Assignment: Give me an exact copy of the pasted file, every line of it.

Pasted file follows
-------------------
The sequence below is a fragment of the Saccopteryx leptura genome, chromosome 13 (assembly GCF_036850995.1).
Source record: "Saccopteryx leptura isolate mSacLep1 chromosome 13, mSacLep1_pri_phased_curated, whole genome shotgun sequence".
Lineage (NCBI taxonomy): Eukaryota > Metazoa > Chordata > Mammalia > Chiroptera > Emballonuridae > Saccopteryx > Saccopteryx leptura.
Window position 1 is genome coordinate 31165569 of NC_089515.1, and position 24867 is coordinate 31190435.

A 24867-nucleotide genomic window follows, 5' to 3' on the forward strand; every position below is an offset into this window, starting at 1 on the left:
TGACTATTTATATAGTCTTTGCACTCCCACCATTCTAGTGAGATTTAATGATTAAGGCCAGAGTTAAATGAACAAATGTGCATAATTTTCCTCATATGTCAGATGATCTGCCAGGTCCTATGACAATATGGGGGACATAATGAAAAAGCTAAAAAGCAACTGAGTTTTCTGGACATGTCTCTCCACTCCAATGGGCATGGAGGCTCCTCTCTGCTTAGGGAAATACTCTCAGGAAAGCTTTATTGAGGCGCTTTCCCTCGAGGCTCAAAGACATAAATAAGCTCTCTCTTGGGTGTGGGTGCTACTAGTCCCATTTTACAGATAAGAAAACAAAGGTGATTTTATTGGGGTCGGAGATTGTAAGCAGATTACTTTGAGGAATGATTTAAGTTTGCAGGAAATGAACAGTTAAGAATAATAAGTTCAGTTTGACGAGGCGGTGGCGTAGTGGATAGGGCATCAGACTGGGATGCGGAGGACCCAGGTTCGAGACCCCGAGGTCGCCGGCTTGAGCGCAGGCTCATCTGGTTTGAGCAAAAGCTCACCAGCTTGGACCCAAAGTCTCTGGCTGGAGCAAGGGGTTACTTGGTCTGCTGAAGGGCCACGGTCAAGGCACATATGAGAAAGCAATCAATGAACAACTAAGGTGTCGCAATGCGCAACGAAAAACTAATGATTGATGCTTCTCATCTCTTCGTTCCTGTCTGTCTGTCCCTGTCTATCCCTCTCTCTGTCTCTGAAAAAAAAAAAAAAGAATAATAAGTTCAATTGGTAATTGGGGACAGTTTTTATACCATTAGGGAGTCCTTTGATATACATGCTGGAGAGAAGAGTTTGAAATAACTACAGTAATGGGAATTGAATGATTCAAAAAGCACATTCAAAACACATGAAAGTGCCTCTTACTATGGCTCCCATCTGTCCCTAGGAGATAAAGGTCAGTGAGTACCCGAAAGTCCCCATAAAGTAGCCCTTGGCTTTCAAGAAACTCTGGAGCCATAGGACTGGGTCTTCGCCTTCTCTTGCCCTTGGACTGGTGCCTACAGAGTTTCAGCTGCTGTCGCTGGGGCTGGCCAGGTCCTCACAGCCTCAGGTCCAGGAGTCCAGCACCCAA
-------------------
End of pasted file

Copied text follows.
The sequence below is a fragment of the Saccopteryx leptura genome, chromosome 13 (assembly GCF_036850995.1).
Source record: "Saccopteryx leptura isolate mSacLep1 chromosome 13, mSacLep1_pri_phased_curated, whole genome shotgun sequence".
Lineage (NCBI taxonomy): Eukaryota > Metazoa > Chordata > Mammalia > Chiroptera > Emballonuridae > Saccopteryx > Saccopteryx leptura.
Window position 1 is genome coordinate 31165569 of NC_089515.1, and position 24867 is coordinate 31190435.

A 24867-nucleotide genomic window follows, 5' to 3' on the forward strand; every position below is an offset into this window, starting at 1 on the left:
TGACTATTTATATAGTCTTTGCACTCCCACCATTCTAGTGAGATTTAATGATTAAGGCCAGAGTTAAATGAACAAATGTGCATAATTTTCCTCATATGTCAGATGATCTGCCAGGTCCTATGACAATATGGGGGACATAATGAAAAAGCTAAAAAGCAACTGAGTTTTCTGGACATGTCTCTCCACTCCAATGGGCATGGAGGCTCCTCTCTGCTTAGGGAAATACTCTCAGGAAAGCTTTATTGAGGCGCTTTCCCTCGAGGCTCAAAGACATAAATAAGCTCTCTCTTGGGTGTGGGTGCTACTAGTCCCATTTTACAGATAAGAAAACAAAGGTGATTTTATTGGGGTCGGAGATTGTAAGCAGATTACTTTGAGGAATGATTTAAGTTTGCAGGAAATGAACAGTTAAGAATAATAAGTTCAGTTTGACGAGGCGGTGGCGTAGTGGATAGGGCATCAGACTGGGATGCGGAGGACCCAGGTTCGAGACCCCGAGGTCGCCGGCTTGAGCGCAGGCTCATCTGGTTTGAGCAAAAGCTCACCAGCTTGGACCCAAAGTCTCTGGCTGGAGCAAGGGGTTACTTGGTCTGCTGAAGGGCCACGGTCAAGGCACATATGAGAAAGCAATCAATGAACAACTAAGGTGTCGCAATGCGCAACGAAAAACTAATGATTGATGCTTCTCATCTCTTCGTTCCTGTCTGTCTGTCCCTGTCTATCCCTCTCTCTGTCTCTGAAAAAAAAAAAAAAGAATAATAAGTTCAATTGGTAATTGGGGACAGTTTTTATACCATTAGGGAGTCCTTTGATATACATGCTGGAGAGAAGAGTTTGAAATAACTACAGTAATGGGAATTGAATGATTCAAAAAGCACATTCAAAACACATGAAAGTGCCTCTTACTATGGCTCCCATCTGTCCCTAGGAGATAAAGGTCAGTGAGTACCCGAAAGTCCCCATAAAGTAGCCCTTGGCTTTCAAGAAACTCTGGAGCCATAGGACTGGGTCTTCGCCTTCTCTTGCCCTTGGACTGGTGCCTACAGAGTTTCAGCTGCTGTCGCTGGGGCTGGCCAGGTCCTCACAGCCTCAGGTCCAGGAGTCCAGCACCCAA